Adoption and Guardianship Assistance - Maryland
What specific factors or conditions does your State consider to determine that a child cannot be placed with an adoptive family without providing financial assistance? ("What is your State definition of special needs?")
A child with special needs is defined as a child that has at least one of the following needs or circumstances that may be a barrier to placement or adoption without financial assistance:
- Six to 17 years old
- Race or ethnicity if combined with any of these factors
- Membership in a sibling group
- Physical, mental, or emotional disability or disease
- Recognized high risk of physical or mental disability or disease
- Emotional disturbance
- Physical or mental disease or disability
What is the maximum amount a family may receive in non-recurring adoption expenses from your State? (Adoptive parents can receive reimbursement of certain approved, "one-time" adoption expenses incurred in the process of finalizing a special needs adoption.)
Up to $2,000 per child
Does your State enter into deferred adoption assistance agreements? (In some States, adoptive parents can enter into an agreement in which they choose to defer the receipt of a Medicaid card, the monthly monetary payment, or both and can elect to receive the Medicaid card and/or monetary payment at another time.)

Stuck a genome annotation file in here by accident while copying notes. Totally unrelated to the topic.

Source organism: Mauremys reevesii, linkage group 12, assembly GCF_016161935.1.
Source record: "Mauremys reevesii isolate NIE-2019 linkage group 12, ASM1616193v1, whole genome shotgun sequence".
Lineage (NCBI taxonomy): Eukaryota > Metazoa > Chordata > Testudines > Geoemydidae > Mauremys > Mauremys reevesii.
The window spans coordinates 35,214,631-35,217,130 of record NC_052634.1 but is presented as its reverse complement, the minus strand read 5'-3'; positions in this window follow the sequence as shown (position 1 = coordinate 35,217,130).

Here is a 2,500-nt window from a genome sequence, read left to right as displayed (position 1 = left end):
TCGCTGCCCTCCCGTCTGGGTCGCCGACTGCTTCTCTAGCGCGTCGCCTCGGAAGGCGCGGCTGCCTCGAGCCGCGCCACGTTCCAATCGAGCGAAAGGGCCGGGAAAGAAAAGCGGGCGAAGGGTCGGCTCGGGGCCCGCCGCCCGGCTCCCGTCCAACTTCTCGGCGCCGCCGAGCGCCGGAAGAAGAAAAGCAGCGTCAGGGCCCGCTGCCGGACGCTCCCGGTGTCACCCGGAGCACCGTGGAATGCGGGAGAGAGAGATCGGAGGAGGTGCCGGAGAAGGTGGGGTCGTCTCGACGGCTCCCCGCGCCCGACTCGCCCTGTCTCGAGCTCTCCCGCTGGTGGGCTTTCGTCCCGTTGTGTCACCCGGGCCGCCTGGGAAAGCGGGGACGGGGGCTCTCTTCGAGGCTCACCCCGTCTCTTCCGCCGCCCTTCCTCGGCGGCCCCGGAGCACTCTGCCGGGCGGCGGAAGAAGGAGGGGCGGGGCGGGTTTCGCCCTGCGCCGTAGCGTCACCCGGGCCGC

Maryland offers deferred adoption assistance. Deferred adoption assistance is for 'at risk' special needs designations and requires documentation that a potential special needs condition existed at the time of adoption finalization. The request must be related to the condition that would have made the child eligible for adoption assistance but was unknown at the time of adoption.
When can adoption assistance payments and benefits begin in your State?
Adoption assistance payments and benefits begin in Maryland after adoption finalization. Pre-adoptive placements receive the foster care board rate payment during the pre-adoptive placement period.
How are changes made to the adoption assistance agreement in your State?
- When can a parent request a change in the adoption assistance agreement?
- How does a parent request a change in the adoption assistance agreement?